Hereinbelow, the processing flow of the twenty-fourth embodiment will be described.

FIG. 88 is a diagram explaining the processing flow of the twenty-fourth embodiment. The acquirer for interrogator signal acquires the interrogator signal (step S8801). The transmitter for interrogator signal transmits the interrogator signal acquired by the acquirer for interrogator signal (step S8802). The acquirer for synchronization signal acquires the synchronization signal correlated with the interrogator signal (step S8803). The receiver for response signal receives the response signal from RF tag to the interrogator signal transmitted from the transmitter for interrogator signal on the basis of the synchronization signal acquired by the acquirer for synchronization signal (step S8804). The measurer for response signal intensity measures intensity of the response signal received by the receiver for response signal for duration of the time stored by the storage means for measurement time constant (step S8805). Subsequently, the selector selects the response signal having a predetermined response signal intensity measured by the measurer for response signal intensity (step S8806). The first decoder decodes the response signal selected by the selector (step S8807).

According to the interrogator of the twenty-fourth embodiment, by measuring the response signal intensity of the response signal received from the RF tag for duration of the time stored by the storage means for measurement time constant, it becomes possible to use the memory area effectively, and to carry out processes effectively.

Twenty-Fifth Embodiment

Hereinbelow, the concept of the twenty-fifth embodiment will be described.

The invention described in the twenty-fifth embodiment relates to the interrogator according to the twenty-fourth embodiment, wherein the measurement time constant stored by the storage means for measurement time constant is a maximum value of response signal length.

The constituent features of the twenty-fifth embodiment are the same as those of the nineteenth to twenty-fourth embodiments, so that the description thereof will be omitted.

Hereinbelow, the constituent features of the interrogator of the twenty-fifth embodiment will be described. The features except the measurement time constant are the same as that of the twenty-fourth embodiment, so that the description thereof will be omitted.

The measurement time constant stored by the storage means for measurement time constant is a maximum value of response signal length. This is beneficial in the case that the RF tag continuously transmits the response signal. The reason is that if the measurement time constant is a maximum value of response signal length, therefore, is the time from the start of transmission of the response signal by the RF tag to the completion of the transmission; the RF tag carries out one transmission of the response signal within the measurement time of the measurement time constant. Therefore, if the measurement time constant is a maximum value of response signal length, it is possible to receive the response signal of the RF tag once in the measurement time. Generally, the response signal length is determined by the data amount of the data area configuring the response signal. As the measurement time constant is set to be larger, it becomes possible to measure more response signal intensities of RF tags, whereas required memory amount increases.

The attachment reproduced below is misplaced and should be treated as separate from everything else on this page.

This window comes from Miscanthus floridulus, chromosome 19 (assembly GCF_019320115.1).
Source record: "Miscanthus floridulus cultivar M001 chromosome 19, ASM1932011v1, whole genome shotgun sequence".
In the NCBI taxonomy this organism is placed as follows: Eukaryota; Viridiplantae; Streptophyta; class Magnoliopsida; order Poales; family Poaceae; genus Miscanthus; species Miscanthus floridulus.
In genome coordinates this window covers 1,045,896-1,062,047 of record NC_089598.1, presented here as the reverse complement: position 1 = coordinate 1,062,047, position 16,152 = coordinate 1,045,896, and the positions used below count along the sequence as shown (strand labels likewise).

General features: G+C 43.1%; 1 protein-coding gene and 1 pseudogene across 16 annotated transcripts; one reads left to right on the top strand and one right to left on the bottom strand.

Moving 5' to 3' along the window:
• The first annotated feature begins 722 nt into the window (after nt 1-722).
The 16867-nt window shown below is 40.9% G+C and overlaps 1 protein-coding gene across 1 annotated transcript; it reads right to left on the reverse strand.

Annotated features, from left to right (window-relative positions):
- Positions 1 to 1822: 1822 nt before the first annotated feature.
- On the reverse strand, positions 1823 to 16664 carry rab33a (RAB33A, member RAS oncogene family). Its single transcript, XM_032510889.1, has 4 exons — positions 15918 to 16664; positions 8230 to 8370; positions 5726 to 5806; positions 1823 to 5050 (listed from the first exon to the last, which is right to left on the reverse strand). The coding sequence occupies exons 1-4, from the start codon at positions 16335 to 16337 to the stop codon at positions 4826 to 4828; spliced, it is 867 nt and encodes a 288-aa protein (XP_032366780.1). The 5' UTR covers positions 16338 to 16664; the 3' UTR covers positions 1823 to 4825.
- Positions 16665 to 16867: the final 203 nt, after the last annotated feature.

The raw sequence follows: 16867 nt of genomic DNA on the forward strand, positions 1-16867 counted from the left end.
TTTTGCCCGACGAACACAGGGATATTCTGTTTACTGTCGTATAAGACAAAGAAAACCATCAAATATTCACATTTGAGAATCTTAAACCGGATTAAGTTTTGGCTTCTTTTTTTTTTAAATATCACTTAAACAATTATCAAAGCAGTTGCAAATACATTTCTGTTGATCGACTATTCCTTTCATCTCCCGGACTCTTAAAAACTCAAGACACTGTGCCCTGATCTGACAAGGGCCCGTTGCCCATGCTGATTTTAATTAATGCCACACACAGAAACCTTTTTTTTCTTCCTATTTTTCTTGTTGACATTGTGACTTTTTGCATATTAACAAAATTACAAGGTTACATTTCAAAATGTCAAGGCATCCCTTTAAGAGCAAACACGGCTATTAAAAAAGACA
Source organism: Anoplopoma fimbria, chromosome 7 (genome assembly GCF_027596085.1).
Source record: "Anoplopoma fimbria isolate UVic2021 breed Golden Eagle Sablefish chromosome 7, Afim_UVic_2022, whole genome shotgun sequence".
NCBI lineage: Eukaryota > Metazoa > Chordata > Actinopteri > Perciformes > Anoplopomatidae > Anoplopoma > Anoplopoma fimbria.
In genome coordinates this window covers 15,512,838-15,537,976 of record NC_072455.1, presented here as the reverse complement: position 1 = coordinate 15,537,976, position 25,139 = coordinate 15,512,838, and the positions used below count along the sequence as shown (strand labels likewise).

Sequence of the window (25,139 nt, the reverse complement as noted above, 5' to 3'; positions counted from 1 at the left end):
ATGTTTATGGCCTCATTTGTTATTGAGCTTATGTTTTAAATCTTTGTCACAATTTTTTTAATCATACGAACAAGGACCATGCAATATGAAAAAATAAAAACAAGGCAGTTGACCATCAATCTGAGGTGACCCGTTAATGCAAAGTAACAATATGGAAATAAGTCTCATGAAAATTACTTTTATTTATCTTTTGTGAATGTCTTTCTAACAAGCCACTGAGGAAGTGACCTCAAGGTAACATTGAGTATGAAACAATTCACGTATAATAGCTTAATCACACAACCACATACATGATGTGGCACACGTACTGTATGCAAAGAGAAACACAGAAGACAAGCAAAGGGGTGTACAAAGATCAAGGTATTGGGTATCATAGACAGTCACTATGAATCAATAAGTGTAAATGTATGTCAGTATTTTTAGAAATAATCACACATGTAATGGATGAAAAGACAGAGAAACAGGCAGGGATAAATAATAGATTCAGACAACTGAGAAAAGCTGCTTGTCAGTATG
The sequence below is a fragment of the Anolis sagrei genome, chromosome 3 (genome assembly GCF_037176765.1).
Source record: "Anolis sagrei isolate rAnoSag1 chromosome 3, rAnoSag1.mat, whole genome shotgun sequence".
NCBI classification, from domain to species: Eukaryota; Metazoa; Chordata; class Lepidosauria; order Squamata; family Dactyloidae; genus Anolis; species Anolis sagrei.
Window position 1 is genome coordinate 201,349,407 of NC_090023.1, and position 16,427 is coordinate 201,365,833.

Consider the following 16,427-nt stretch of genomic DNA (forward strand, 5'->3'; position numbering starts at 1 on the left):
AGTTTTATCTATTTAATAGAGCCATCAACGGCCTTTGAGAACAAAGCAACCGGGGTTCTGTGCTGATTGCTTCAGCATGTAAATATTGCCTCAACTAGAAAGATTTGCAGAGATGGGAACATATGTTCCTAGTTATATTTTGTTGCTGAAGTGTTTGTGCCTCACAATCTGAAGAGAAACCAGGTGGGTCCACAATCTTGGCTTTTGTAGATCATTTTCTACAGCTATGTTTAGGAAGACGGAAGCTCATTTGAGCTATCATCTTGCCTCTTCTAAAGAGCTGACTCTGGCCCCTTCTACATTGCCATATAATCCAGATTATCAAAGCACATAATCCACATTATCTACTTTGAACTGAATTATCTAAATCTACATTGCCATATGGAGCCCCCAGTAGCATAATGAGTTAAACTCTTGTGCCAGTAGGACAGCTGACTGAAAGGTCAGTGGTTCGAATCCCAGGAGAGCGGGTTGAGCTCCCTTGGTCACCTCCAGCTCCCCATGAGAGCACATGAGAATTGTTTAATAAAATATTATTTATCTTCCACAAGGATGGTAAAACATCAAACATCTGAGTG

Note that if the RF tag does not continuously transmit the response signal, the measurement time constant stored by the storage means for measurement time constant is the constant from one to three times of the average value of the transmission interval. Here, the ‘average value of the transmission interval’ corresponds to an average value of the interval between the repeated transmissions. In addition, it may be an average value of a plurality of the average values of the transmission intervals between the transmissions of the RF tags. From a probabilistic view point, if the measurement time constant is one time of the average value of transmission interval, the RF tag carries out one transmission of the response signal within the measurement time of the measurement time constant. Therefore, if the measurement time constant is the constant from one to three times of the average value of the transmission interval, it is possible to receive one to three response signals of the RF tag.